Like it or not, the era of the wimpy CEO has arrived

Every generation gets the CEOs it deserves. In our case, that means the milquetoast likes of Zuckerberg, Schmidt, and others

Why are technology CEOs so backbone-challenged these days? The only noteworthy actions taken by tech CEOs in recent months masquerade as brave, but they're really just crazy, like Uber CEO Travis Kalanick making fun of his own customers or Sean Parker comparing his critics to Nazis.

More mainstream CEOs trying to project a consistent leadership façade seem to have adopted the cult of weak sauce -- a far cry from yesteryear's leaders, like Peter Freuchen, an arctic explorer who was recently honored by the New York Explorer's Club for such actions as digging his way out of an avalanche by making a chisel out of his frozen feces. Compare that to today's business world, where the richest robber barons in the history of Cossack capitalism sound about as exciting as a Swedish sofa. This is why journalists drink.

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For example, everyone's favorite man-child CEO, Mark Zuckerberg, took the stage at Mobile World in Barcelona on Monday to drop the awesome and completely novel truth bomb: The NSA has gone too far. Really? I had absolutely no idea our intelligence community was being overly invasive and Facebook was supposedly having difficulties with it. In reality, it's more likely the preeminent social network has logged a billion miles in the NSA's hand-over-your-customer-data frequent flyer program.

As a legal condom, I have to state that I invented the preceding rumor, but it's made plausible by recent revelations that Facebook wants to keep data mining you after you're dead and further analyze your brainwaves by tracking the moves your mouse cursor makes on the screen rather than solely what you click on. In the very near future, it's probably a good idea to go over your privacy settings before you keel over and not leave your cursor hovering over a Cialis or hair restoration ad while you get coffee.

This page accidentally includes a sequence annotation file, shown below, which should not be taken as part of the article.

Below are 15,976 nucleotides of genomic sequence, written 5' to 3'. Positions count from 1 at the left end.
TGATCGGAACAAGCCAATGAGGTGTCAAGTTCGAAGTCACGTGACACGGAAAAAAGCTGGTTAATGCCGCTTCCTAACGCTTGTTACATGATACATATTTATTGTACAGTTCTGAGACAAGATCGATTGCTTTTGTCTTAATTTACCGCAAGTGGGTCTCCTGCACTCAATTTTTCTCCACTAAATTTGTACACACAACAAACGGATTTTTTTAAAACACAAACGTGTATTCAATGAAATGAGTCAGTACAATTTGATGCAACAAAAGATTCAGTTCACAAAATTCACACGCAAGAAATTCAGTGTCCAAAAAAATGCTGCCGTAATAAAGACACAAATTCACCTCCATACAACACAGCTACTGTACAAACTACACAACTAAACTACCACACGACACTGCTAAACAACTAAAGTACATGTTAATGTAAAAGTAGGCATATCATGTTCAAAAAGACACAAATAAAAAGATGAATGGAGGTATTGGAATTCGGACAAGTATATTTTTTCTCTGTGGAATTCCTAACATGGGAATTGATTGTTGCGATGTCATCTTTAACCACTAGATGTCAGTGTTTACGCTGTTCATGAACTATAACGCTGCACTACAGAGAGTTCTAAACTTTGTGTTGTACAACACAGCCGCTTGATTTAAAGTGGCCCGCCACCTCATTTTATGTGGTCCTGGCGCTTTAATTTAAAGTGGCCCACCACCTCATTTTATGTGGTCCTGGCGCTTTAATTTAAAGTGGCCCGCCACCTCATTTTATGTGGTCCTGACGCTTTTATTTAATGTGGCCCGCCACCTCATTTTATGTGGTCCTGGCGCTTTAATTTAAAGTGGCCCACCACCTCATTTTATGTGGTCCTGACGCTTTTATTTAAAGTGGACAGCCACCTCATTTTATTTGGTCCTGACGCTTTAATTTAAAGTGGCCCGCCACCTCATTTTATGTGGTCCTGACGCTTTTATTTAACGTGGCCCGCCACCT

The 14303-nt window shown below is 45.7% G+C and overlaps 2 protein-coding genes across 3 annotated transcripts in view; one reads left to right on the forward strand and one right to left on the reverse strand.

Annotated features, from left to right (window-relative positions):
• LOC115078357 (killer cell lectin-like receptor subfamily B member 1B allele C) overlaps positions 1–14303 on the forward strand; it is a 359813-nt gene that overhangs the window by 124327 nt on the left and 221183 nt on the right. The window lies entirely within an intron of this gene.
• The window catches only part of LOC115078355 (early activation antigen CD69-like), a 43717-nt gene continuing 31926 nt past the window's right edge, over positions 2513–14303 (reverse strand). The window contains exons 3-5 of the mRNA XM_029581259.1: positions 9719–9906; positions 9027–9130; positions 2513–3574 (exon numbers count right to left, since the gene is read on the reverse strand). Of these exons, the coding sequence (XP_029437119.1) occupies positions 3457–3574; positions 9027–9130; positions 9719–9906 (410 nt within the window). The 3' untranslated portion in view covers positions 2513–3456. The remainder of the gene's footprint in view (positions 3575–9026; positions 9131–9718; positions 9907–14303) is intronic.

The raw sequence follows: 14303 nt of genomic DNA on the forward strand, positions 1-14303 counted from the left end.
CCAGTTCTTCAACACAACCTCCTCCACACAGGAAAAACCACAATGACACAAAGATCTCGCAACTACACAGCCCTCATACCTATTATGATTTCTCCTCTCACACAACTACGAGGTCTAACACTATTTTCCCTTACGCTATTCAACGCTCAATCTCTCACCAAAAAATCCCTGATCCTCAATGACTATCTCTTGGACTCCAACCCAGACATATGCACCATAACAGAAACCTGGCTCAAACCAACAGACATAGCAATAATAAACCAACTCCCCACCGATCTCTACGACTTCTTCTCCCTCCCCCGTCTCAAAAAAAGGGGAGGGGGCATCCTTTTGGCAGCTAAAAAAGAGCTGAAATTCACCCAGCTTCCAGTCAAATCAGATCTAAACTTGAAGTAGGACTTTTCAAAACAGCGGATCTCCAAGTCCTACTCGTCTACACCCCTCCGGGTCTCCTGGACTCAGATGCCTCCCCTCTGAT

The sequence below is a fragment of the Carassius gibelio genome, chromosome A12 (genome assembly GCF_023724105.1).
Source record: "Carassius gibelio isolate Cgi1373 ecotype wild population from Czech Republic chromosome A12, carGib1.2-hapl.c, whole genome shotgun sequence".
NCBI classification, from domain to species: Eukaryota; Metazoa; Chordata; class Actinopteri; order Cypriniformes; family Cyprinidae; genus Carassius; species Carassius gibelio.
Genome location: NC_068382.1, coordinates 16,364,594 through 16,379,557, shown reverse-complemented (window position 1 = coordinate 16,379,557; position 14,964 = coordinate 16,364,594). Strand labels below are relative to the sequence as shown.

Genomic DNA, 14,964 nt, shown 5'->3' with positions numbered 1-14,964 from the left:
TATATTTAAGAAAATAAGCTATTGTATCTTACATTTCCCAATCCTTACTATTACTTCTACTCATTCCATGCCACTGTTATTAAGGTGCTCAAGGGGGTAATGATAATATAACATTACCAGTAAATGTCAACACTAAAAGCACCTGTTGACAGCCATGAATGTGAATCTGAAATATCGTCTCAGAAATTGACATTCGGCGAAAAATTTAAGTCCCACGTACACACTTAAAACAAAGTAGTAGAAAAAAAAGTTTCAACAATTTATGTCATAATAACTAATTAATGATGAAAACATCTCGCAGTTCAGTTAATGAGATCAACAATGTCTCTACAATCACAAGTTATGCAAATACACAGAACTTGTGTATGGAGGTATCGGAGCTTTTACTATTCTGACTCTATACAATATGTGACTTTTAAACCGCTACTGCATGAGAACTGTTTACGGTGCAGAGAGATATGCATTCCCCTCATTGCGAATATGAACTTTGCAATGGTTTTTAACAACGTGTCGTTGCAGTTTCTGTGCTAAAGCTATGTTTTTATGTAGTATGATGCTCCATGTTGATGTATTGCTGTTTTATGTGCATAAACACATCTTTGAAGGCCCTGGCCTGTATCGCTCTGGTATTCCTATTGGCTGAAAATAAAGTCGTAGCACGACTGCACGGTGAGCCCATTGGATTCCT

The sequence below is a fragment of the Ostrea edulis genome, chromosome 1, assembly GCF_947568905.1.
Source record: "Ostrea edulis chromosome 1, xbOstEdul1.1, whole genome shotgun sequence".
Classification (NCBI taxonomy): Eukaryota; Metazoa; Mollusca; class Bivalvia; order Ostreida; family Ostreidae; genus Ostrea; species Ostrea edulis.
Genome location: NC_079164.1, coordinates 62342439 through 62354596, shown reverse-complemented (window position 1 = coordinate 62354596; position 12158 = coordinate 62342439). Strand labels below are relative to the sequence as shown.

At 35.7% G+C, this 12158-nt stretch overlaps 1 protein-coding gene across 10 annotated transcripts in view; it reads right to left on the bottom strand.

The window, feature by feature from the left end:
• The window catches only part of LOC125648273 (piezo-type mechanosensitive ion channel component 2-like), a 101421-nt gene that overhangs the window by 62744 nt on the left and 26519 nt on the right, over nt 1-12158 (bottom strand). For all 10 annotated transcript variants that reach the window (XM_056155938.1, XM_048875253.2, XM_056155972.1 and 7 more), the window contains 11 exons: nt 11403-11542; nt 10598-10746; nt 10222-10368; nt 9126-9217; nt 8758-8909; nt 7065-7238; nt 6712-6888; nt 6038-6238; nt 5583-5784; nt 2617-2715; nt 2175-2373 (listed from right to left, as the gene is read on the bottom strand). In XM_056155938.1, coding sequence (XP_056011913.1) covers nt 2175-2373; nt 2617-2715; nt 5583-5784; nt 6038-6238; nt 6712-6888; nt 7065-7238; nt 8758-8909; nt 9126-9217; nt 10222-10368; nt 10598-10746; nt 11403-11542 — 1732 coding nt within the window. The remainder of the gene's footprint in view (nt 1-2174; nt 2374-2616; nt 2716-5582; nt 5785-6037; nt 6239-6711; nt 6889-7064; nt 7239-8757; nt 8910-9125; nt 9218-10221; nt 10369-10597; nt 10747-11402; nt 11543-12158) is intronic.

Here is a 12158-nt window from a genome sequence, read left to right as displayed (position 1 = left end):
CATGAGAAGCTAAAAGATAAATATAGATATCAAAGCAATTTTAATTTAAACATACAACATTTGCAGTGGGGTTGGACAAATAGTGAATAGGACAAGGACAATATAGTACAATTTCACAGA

Netflix is now neutered

On a slightly more recent topic than a way-behind-the-news Zuckerberg quote, Netflix CEO Wilmot Reed Hastings, Jr. is knuckling under to the Web-raiding Comcast regime. This guy left skid marks in his eagerness to cave in to greedy Internet providers that are trying to take advantage of the recently castrated Net neutrality laws.

Netflix spins this as an investment in customer satisfaction, which sounds better than saying it'll be paying gobs extra for pipe space to which it should have equal rights in the first place. I guess it's expecting us to forget about the company's "strong" stance against Net neutrality neutering from only a few weeks ago, though Internet providers swore up and down they wouldn't take advantage. It seems like Netflix is hopping on that train before it's even left the station.

The Eric Schmidt scale: $19B for WhatsApp, $1M for the world

Then there's Google's CEO, Eric Schmidt. Not content with the Solomon-esque compensation package he's getting from Larry and Sergey, Schmidt has written a real page-turner called "The Digital Age." To promote it, he announced he'll be giving away the marginal sum of $1 million for "groups using technology to solve world problems."

So Google was willing to plunk down more than $19 billion for WhatsApp, but only $1 million for solving world problems? Yeah, I know it's supposed to be coming from Schmidt, but what are the odds that money is not originating from his T&E slush fund? Regardless, it's still disgraceful. That's like me tossing a buck at vagrant doctors researching a cure for cancer in an abandoned Arby's on my way to a Starbucks where I'll spend $4 on a cup of coffee that I could have brewed myself for 50 cents.

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